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13: Integumentary System

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    This chapter describes the structure and functions of the epidermis and dermis, hair, and nails. In addition, the chapter outlines the types of skin cancer and risk factors for skin cancer.

    • 13.1: Case Study: Skin Cancer
      In this chapter, you will learn about the structure and functions of the integumentary system. Specifically, you will learn about: The functions of the organs of the integumentary system - the skin, hair, and nails - including protecting the body, helping to regulate homeostasis, and sensing and interacting with the external world. The two main layers of the skin: the thinner outer layer called the epidermis and the thicker inner layer called the dermis.
    • 13.2: Introduction to the Integumentary System
      In addition to the skin, the integumentary system includes the hair and nails, which are organs that grow out of the skin. Because the organs of the integumentary system are mostly external to the body, you may think of them as little more than accessories, like clothing or jewelry, but they serve vital physiological functions. They provide a protective covering for the body, sense the environment, and help the body maintain homeostasis.
    • 13.3: Skin
      The epidermis is the outer of the two main layers of the skin, the inner layer being the dermis. It averages about 0.10 mm thick and is much thinner than the dermis. The epidermis is thinnest on the eyelids (0.05 mm) and thickest on the palms of the hands and soles of the feet (1.50 mm). The epidermis covers almost the entire body surface. It is continuous with, but structurally distinct from, the mucous membranes that line the mouth, anus, urethra, and vagina.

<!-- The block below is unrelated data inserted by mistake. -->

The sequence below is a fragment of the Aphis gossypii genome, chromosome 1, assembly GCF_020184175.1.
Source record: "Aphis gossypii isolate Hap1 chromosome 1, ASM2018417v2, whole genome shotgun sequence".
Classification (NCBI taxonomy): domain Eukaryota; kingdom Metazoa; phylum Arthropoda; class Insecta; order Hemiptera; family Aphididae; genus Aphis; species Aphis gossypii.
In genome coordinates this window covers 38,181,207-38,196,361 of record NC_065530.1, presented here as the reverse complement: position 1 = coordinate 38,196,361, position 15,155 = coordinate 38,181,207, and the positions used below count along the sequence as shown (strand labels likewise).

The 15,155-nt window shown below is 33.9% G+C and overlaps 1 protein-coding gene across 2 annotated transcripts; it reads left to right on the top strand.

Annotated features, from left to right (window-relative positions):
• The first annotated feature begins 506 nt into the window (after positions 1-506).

• 13.4: Hair and Nails
      Hair is a filament that grows from a hair follicle in the dermis of the skin. It consists mainly of tightly packed, keratin-filled cells called keratinocytes. The human body is covered with hair follicles except for a few areas, including the mucous membranes, lips, palms of the hands, and soles of the feet.
    • 13.5: Case Study Conclusion: Skin Cancer and Chapter Summary
      Skin cancer begins in the outer layer of skin, the epidermis. There are three common types of skin cancer: basal cell carcinoma, squamous cell carcinoma, and melanoma.

    Skin and its layers. Shown is a drawing of the layers of skin and associated glands and vessels (epidermis, dermis, fatty tissue, blood vessels, follicle, oil gland, sweat gland).(Public Domain; National Cancer Institute; NIH).

    This page titled 13: Integumentary System is shared under a CK-12 license and was authored, remixed, and/or curated by Suzanne Wakim & Mandeep Grewal via source content that was edited to the style and standards of the LibreTexts platform; a detailed edit history is available upon request.

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